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‘3 WOMEN’ – Robert Altman’s Fever Dream and Maybe Masterpiece

April 14, 2017

Robert Altman’s 3 Women (1977) is a unique viewing experience. It flouts easy genre categorization, and carries the distinctive air of an otherworldly dream within a contemporary (for 1977) milieu. Is it a conventional drama? Certainly not. Is it horror? Still no, though Gerald Busby’s musical score might lead you to believe otherwise. It’s a mixture of elements that produces a calculated dissonance, and it’s an experimental gem from Altman’s monolithic career.

3 Women stars Sissy Spacek as Pinky, and Shelley Duvall as Millie. Pinky is a slob, childlike, and relatively guileless with men. Millie is classically feminine (please take that as a value-neutral statement) though perhaps only superficially so; she is well dressed, cooks, lives in an immaculately-kept apartment, and flows over with fashionable lifestyle advice. Who is the third woman? While the cast list is likely to tip viewers off that the third woman is Willie, local artist and businesswoman played by Janice Rule, 3 Women is essentially a two-woman show for most of its runtime.

3 Women Poster Rober Altman

Pinky starts a new job at a therapy center, assisting elderly patients with water aerobics and other activities. On the job, she meets and is trained by Millie. The two women take a liking to one another and they quickly begin to display an uncanny connection to one another. Plot-wise, there is not much more than that. There are more characters, but their presences are mostly incidental.

The movie leaves intricate plotting by the wayside, instead opting to explore the relationship between the two central characters. Millie and Pinky’s differing personalities complement each other and they begin to compensate for one another in social situations. There are many scenes shared by Pinky and Millie in which one of them does all of the talking to the other characters while the other seemingly ceases to exist. Altman very deliberately directs the viewer to believe that the two women just might be co-alter-egos of the same person, or perhaps that either one of them—or some of the supporting characters they interact with—are hallucinations. Any of their one-on-one conversations could be interpreted as a dynamic internal monologue. That the oddness lingers in such a way, even with evidence to the contrary, is part of what makes the movie so tantalizing.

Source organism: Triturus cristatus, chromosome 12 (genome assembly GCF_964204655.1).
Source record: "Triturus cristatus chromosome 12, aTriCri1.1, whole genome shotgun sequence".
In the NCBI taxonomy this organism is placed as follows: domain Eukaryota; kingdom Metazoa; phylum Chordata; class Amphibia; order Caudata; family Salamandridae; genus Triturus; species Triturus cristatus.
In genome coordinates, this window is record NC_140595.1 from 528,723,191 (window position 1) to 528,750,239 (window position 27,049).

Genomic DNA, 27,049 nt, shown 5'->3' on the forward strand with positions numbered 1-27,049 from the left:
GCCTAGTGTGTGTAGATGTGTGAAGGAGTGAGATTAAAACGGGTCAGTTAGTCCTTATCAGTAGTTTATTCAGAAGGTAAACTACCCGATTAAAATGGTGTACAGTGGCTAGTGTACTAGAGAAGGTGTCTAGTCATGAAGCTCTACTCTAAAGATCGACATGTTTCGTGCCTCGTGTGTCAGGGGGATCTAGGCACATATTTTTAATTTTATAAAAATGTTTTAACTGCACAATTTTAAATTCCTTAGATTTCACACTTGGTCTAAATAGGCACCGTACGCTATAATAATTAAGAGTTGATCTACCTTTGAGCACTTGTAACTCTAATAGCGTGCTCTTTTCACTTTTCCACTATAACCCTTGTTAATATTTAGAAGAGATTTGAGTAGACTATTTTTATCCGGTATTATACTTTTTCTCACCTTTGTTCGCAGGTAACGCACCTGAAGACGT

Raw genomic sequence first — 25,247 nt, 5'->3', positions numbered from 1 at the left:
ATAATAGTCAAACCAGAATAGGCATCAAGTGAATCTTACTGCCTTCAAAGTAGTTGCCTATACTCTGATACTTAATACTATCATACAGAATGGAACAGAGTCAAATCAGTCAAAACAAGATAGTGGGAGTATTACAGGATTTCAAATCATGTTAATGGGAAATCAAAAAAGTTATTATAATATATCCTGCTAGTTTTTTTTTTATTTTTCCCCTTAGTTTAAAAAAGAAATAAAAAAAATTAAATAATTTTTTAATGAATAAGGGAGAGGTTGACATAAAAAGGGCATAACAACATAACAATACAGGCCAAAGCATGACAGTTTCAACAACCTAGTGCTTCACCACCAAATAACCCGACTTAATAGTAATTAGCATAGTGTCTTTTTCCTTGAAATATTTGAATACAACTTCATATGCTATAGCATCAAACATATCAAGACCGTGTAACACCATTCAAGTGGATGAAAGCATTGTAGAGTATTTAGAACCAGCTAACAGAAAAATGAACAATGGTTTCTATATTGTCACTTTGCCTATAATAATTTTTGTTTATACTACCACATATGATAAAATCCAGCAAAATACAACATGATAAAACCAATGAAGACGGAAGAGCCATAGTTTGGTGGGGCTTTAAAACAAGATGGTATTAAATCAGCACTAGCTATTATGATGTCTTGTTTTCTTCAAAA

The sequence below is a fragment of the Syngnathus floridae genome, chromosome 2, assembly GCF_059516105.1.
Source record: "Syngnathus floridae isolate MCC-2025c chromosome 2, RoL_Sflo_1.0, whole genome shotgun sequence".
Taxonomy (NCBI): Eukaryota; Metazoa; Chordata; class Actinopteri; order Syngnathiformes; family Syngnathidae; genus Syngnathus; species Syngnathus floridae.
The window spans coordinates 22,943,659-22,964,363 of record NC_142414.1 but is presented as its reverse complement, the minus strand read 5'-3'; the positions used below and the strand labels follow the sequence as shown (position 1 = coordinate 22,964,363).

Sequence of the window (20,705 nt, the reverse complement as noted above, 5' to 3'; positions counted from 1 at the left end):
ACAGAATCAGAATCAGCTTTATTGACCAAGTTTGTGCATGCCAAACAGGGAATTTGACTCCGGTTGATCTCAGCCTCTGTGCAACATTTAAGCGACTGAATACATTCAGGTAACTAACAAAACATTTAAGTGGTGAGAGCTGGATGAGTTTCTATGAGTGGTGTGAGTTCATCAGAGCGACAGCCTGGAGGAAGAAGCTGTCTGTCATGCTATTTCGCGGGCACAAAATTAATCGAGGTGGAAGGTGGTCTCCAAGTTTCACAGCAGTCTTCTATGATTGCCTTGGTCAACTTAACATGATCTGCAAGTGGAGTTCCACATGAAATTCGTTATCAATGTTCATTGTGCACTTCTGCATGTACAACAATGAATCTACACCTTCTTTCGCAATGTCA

Altman has a ball using mirrors, windows and pools to reflect characters at odd angles. When Millie and Pinky (and sometimes Willie) are together onscreen, one of them is often seen reflected in a mirror. Whether this technique is meant to probe the subconscious or suggest some type of shared existence is not immediately clear, but it does make for some patently odd imagery.

A lot of tension is wrung from the core relationship. More tension still comes from the recurrent theme of sexual dysfunction. Pinky seems to be haunted by sexually aggressive art depicting humanoid beasts, that happens to have been painted by Willie. Millie and Pinky have a traumatic falling out over a one-night stand. The vastly different comfort levels they exhibit with the opposite sex drives them apart as much as their affinity holds them together.

It all adds up to a two-hour fever dream of a movie. Some questions resolve themselves over the course of the film, but something akin to a role-reversal in the final act shakes everything up and raises even more questions.

It might be impossible to consume 3 Women’s odd combination of atmospheric unease with its mundane onscreen action without thinking of the works of David Lynch. Amazingly, Eraserhead was released a mere three weeks before 3 Women. Singular works such as these tend to show their influence through other filmmakers. The influence becomes traceable through generations of filmmakers. It’s a marvel that these two were being developed simultaneously. Despite Lynch’s Eraserhead proving that he was already tapped into his experimental side by the time 3 Women debuted, it is difficult to imagine that Lynch hadn’t internalized Altman’s film by the time he unleashed his magnum opusMulholland Drive (2001), which shares a number of undeniable parallels.

3 Women is a masterpiece of surrealist cinema, a classic of a bygone age of experimental cinema, and possibly one of Altman’s crowning achievements. It will definitely play best with adventurous viewers, but 3 Women comes highly recommended nonetheless.

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